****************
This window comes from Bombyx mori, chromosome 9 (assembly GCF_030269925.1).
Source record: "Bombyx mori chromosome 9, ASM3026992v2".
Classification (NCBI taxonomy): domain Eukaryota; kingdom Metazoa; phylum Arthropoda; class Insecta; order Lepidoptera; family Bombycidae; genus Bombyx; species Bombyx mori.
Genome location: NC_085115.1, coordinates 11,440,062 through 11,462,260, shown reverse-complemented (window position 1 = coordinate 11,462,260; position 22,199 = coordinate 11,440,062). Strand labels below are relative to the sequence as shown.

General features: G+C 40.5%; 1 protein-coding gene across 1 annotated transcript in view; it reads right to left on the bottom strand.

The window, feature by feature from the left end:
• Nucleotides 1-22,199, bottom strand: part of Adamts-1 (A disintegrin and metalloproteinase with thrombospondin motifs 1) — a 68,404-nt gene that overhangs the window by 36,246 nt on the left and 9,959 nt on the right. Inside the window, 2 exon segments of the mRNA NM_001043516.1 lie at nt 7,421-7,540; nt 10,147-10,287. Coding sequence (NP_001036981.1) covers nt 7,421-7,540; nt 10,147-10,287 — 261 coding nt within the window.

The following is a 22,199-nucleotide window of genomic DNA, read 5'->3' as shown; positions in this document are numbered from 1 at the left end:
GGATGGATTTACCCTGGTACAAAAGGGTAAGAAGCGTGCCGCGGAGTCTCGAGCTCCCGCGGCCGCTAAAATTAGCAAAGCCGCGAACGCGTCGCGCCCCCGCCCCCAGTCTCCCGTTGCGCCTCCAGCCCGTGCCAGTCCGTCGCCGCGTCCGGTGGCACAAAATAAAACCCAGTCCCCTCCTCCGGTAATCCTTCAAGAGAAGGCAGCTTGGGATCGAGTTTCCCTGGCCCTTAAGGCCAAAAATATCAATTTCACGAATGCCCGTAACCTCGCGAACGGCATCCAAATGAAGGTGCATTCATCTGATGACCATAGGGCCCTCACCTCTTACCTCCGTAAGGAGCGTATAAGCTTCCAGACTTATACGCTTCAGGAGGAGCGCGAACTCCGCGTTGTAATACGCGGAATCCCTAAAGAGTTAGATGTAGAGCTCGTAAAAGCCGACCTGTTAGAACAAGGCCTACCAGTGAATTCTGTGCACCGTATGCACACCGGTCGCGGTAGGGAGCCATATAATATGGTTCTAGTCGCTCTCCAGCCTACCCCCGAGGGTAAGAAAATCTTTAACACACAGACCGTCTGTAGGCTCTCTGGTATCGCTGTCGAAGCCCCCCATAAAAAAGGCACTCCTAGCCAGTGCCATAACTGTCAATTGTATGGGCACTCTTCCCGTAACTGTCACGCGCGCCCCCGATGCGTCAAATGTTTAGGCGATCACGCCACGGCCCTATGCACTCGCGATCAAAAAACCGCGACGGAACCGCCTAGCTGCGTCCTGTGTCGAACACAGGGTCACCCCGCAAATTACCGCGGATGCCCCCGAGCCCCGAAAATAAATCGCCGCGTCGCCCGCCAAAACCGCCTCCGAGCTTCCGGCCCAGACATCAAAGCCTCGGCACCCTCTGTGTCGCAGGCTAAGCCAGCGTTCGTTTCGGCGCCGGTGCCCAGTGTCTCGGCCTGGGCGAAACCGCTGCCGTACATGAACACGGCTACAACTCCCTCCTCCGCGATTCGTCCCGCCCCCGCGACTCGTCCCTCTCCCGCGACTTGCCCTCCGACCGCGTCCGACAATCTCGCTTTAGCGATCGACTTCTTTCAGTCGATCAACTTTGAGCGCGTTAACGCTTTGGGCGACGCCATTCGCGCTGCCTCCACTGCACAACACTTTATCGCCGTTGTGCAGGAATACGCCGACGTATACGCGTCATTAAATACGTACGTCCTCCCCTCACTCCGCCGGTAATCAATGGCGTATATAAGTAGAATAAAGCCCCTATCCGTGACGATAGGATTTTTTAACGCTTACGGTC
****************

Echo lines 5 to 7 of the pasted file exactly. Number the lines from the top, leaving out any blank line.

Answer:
General features: G+C 40.5%; 1 protein-coding gene across 1 annotated transcript in view; it reads right to left on the bottom strand.

The window, feature by feature from the left end:
• Nucleotides 1-22,199, bottom strand: part of Adamts-1 (A disintegrin and metalloproteinase with thrombospondin motifs 1) — a 68,404-nt gene that overhangs the window by 36,246 nt on the left and 9,959 nt on the right. Inside the window, 2 exon segments of the mRNA NM_001043516.1 lie at nt 7,421-7,540; nt 10,147-10,287. Coding sequence (NP_001036981.1) covers nt 7,421-7,540; nt 10,147-10,287 — 261 coding nt within the window.